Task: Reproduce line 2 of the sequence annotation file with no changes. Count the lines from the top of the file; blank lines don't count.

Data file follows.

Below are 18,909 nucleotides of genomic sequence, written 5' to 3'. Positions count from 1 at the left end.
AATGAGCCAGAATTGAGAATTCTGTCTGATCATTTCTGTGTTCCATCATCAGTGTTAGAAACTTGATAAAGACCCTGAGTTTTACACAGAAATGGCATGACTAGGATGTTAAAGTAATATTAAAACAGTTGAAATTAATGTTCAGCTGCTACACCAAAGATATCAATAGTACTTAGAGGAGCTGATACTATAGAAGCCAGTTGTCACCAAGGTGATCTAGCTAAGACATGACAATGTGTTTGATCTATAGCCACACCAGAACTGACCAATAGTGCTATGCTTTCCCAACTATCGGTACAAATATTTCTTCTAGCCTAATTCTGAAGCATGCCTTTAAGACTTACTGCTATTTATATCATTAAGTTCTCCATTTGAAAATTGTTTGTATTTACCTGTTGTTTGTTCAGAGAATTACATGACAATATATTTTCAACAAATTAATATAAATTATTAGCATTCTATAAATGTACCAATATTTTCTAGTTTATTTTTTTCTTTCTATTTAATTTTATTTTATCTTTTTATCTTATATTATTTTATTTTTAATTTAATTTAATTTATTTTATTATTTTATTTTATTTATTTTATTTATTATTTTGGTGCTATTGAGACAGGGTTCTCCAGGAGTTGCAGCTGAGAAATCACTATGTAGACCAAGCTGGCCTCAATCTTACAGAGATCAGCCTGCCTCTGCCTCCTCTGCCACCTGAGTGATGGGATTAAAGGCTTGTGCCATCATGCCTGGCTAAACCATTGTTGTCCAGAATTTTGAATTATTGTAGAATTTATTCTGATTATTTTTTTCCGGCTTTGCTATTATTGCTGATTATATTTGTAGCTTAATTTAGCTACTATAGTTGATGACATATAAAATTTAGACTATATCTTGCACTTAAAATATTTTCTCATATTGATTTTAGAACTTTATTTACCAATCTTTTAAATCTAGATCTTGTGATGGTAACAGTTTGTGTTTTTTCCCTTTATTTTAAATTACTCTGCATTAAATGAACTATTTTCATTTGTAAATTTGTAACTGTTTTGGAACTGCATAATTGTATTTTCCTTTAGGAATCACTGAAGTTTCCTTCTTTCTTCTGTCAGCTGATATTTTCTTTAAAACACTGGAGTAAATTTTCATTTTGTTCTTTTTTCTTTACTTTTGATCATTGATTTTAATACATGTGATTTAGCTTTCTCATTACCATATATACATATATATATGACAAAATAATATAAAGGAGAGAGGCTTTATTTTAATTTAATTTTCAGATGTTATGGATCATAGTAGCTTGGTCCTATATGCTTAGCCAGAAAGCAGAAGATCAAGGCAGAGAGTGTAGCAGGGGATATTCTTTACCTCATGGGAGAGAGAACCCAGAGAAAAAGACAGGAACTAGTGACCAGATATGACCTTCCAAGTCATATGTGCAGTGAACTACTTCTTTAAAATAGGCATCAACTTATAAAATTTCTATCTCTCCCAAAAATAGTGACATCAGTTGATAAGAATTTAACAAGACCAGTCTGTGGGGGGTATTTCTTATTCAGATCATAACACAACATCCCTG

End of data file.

AATGAGCCAGAATTGAGAATTCTGTCTGATCATTTCTGTGTTCCATCATCAGTGTTAGAAACTTGATAAAGACCCTGAGTTTTACACAGAAATGGCATGACTAGGATGTTAAAGTAATATTAAAACAGTTGAAATTAATGTTCAGCTGCTACACCAAAGATATCAATAGTACTTAGAGGAGCTGATACTATAGAAGCCAGTTGTCACCAAGGTGATCTAGCTAAGACATGACAATGTGTTTGATCTATAGCCACACCAGAACTGACCAATAGTGCTATGCTTTCCCAACTATCGGTACAAATATTTCTTCTAGCCTAATTCTGAAGCATGCCTTTAAGACTTACTGCTATTTATATCATTAAGTTCTCCATTTGAAAATTGTTTGTATTTACCTGTTGTTTGTTCAGAGAATTACATGACAATATATTTTCAACAAATTAATATAAATTATTAGCATTCTATAAATGTACCAATATTTTCTAGTTTATTTTTTTCTTTCTATTTAATTTTATTTTATCTTTTTATCTTATATTATTTTATTTTTAATTTAATTTAATTTATTTTATTATTTTATTTTATTTATTTTATTTATTATTTTGGTGCTATTGAGACAGGGTTCTCCAGGAGTTGCAGCTGAGAAATCACTATGTAGACCAAGCTGGCCTCAATCTTACAGAGATCAGCCTGCCTCTGCCTCCTCTGCCACCTGAGTGATGGGATTAAAGGCTTGTGCCATCATGCCTGGCTAAACCATTGTTGTCCAGAATTTTGAATTATTGTAGAATTTATTCTGATTATTTTTTTCCGGCTTTGCTATTATTGCTGATTATATTTGTAGCTTAATTTAGCTACTATAGTTGATGACATATAAAATTTAGACTATATCTTGCACTTAAAATATTTTCTCATATTGATTTTAGAACTTTATTTACCAATCTTTTAAATCTAGATCTTGTGATGGTAACAGTTTGTGTTTTTTCCCTTTATTTTAAATTACTCTGCATTAAATGAACTATTTTCATTTGTAAATTTGTAACTGTTTTGGAACTGCATAATTGTATTTTCCTTTAGGAATCACTGAAGTTTCCTTCTTTCTTCTGTCAGCTGATATTTTCTTTAAAACACTGGAGTAAATTTTCATTTTGTTCTTTTTTCTTTACTTTTGATCATTGATTTTAATACATGTGATTTAGCTTTCTCATTACCATATATACATATATATATGACAAAATAATATAAAGGAGAGAGGCTTTATTTTAATTTAATTTTCAGATGTTATGGATCATAGTAGCTTGGTCCTATATGCTTAGCCAGAAAGCAGAAGATCAAGGCAGAGAGTGTAGCAGGGGATATTCTTTACCTCATGGGAGAGAGAACCCAGAGAAAAAGACAGGAACTAGTGACCAGATATGACCTTCCAAGTCATATGTGCAGTGAACTACTTCTTTAAAATAGGCATCAACTTATAAAATTTCTATCTCTCCCAAAAATAGTGACATCAGTTGATAAGAATTTAACAAGACCAGTCTGTGGGGGGTATTTCTTATTCAGATCATAACACAACATCCCTG